It's mostly just ignorant hatred for the sake of bellyaching online (or even offline). I'm not at all surprised that you don't really see any difference amongst the equipment you've compared to.

I run all audio through mixer boards, because mono audio is lousy regardless of VCR. With a mixer (with 3 or more EQs), I can adjust it pre-capture. And even in post-capture processing, I can run one of several "Enhance Mono VHS" graphic EQ filters in Sound Forge, using the Sound Forge Filter Presets Package from this site.

Link: http://www.digitalFAQ.com/forum/foru...mprove-17.html (download Sound Forge filters)

If anything, I'd have to say that the Panasonic AG series S-VHS VCRs is worse than the JVC, as the Panasonic likes to pick up hiss. Part of this may be due to the power supply leaking out of the PSU and leeching into other components -- something that's well documented. I have to work extra hard with that VCR, and have actually captured audio from the JVC and kept only the image from the Panasonic on some past projects.

Listen .... but don't over-listen! (I refer to BOTH the audio of your project, and commentary you hear/read elsewhere.)

Hope that helps.

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  #3  
11-08-2010, 11:18 PM
NJRoadfan NJRoadfan is offline
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Whats funny is that I have rarely heard complaints about picture quality from these units outside of a random tracking issue or two. Most of the JVC hate I'm seen was directed at poor Hi-Fi audio tracking, VHS-C tape eating, and the machine flat out rejecting to play some tapes (ejects tape right after inserting).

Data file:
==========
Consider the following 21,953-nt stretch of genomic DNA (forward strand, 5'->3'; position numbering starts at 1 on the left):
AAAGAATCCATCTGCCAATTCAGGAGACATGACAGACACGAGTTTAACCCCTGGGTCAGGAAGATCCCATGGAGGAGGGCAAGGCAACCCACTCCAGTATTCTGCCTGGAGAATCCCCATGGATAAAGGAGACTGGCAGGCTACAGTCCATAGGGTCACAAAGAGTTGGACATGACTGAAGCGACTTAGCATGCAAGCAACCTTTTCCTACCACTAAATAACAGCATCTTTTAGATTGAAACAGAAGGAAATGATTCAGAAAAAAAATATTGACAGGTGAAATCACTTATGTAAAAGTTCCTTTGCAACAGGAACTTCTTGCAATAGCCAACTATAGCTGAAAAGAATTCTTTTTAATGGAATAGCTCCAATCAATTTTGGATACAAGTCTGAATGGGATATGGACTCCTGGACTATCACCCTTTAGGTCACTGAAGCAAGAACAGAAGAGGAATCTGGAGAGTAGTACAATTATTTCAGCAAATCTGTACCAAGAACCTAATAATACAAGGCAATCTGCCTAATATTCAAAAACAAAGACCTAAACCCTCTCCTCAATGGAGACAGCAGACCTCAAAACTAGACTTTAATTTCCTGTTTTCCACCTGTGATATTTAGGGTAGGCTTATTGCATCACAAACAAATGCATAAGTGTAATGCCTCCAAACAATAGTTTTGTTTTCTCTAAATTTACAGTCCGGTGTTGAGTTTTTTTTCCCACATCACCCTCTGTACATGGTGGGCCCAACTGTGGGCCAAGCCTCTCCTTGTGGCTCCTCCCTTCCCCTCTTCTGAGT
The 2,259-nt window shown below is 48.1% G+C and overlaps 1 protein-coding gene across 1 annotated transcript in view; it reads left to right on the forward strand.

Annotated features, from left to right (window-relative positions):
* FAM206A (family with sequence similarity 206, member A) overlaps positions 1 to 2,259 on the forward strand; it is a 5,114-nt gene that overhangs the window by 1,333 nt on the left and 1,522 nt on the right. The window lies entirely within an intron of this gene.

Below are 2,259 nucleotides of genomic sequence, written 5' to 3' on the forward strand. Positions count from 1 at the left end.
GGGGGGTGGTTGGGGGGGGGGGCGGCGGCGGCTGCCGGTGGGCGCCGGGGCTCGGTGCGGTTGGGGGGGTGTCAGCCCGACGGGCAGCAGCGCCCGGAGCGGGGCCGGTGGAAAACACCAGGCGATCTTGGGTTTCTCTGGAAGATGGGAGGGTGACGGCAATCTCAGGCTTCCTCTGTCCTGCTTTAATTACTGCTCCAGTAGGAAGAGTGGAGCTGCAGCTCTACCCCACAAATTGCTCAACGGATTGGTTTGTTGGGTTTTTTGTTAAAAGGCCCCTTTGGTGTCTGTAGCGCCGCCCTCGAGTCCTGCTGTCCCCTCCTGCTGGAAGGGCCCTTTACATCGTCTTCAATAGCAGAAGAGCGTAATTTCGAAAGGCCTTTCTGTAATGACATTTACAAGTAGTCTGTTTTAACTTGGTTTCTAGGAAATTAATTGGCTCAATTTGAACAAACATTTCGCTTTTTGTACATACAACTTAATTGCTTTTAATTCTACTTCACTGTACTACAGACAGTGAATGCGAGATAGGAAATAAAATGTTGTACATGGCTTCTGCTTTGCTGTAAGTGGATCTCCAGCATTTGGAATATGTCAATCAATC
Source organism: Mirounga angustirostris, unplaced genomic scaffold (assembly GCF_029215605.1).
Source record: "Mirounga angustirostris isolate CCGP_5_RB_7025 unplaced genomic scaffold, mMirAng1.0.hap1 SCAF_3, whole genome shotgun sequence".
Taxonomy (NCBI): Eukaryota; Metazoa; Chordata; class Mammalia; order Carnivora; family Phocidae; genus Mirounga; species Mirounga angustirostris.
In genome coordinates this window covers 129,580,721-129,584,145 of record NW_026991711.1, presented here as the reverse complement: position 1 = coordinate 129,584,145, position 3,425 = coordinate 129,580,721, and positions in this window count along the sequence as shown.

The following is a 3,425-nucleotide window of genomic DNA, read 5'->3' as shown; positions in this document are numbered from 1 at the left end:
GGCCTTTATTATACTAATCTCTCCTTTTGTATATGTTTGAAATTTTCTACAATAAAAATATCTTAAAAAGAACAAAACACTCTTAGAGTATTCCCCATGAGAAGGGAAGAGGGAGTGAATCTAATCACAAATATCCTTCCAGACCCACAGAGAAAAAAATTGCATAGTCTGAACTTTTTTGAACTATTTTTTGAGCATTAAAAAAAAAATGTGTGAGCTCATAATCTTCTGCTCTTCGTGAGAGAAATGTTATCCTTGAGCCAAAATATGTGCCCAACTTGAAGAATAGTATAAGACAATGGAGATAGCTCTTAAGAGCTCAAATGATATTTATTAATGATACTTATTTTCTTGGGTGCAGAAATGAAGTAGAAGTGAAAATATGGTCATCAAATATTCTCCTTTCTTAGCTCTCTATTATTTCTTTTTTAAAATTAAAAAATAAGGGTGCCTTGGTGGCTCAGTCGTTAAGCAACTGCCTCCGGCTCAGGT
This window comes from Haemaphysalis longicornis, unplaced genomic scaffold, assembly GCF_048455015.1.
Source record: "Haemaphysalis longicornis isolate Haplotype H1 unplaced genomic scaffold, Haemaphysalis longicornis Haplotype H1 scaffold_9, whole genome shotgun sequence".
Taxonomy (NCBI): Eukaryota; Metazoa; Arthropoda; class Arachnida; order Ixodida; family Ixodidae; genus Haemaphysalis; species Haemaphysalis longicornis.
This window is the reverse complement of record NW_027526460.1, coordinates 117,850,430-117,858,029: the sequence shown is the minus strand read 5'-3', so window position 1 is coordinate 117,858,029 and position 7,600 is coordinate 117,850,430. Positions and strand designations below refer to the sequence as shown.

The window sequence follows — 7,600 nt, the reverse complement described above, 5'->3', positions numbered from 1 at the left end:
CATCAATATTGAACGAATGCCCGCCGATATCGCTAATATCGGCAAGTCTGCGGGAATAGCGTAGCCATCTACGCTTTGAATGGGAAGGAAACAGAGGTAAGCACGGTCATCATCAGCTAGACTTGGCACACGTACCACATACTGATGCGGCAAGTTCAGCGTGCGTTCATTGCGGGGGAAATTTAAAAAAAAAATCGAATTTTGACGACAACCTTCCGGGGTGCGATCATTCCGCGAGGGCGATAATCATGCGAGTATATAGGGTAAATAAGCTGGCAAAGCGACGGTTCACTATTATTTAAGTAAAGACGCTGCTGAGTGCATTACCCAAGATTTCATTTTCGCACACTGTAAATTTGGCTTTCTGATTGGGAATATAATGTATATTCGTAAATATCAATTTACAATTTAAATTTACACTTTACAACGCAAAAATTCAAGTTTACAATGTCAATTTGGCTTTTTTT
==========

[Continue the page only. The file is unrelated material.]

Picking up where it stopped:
As for the linear audio, I just did an unscientific comparison, I can't hear any difference playing back the same tape on another VCR. Linear audio is pretty ghastly, particularly on EP tapes. Its even worse when it was recorded on a pro Panasonic AG deck with dual linear tracks (half track width) and Dolby NR applied.
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  #4  
11-09-2010, 01:58 AM
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I'll add this:

YES = JVC S-VHS VCR eating VHS-C tapes.
Always use the VHS-C camera, or a Panasonic AG-1980P. The biggest issue comes in those cheap adapters. But even with a good adapter, the tapes don't move well, causing alignment issues (tape feathering) or outright tape despooling within the unit ("eating" the tape). This is true of many VCRs, not just JVC, but the JVC series VCRs make the list of "VHS-C eaters".

YES = JVC S-VHS VCR eating Maxell branded S-VHS tapes (not VHS, just S-VHS). Maxell S-VHS tapes are crap in most VCRs, but JVC machines just seem to want to eat them like candy. Not sure what causes this. Possibly the way the cassette is made? Maybe something about the tape itself? Other brands like Fuji, TDK and Sony have no sch issues with playback or recording in JVC S-VHS VCRs.

NO = Randomly refusing to play tapes.
The tape is probably just screwed up in some way -- out of spec as per VHS format -- and other VCRs just don't seem to care, even if it results in harm coming to the VCR. Yikes! I have one JVC VCR that ejects tapes, and then won't eject tapes once its in. The VCR needs a transport repair job, that's all it is. It's the only time I've seen that in more than 12 years of owning and using JVC decks.

NO = Poor HiFi tracking. While the JVC does seem to have more issues at tracking HiFi audio as compared to other VCRs, S-VHS or regular VHS, the issue always comes back to the tape being recorded crappy. You cannot blame the VCR when it's the tape with the problem. I run across bad HiFi recordings quite often, and while a Panasonic can sometimes do better with it, it's still far from perfect either way. Switching to mono/linear is out only choice to get clean audio without fuzz, buzz and flutters.

Most JVC hates seems to be misplaced.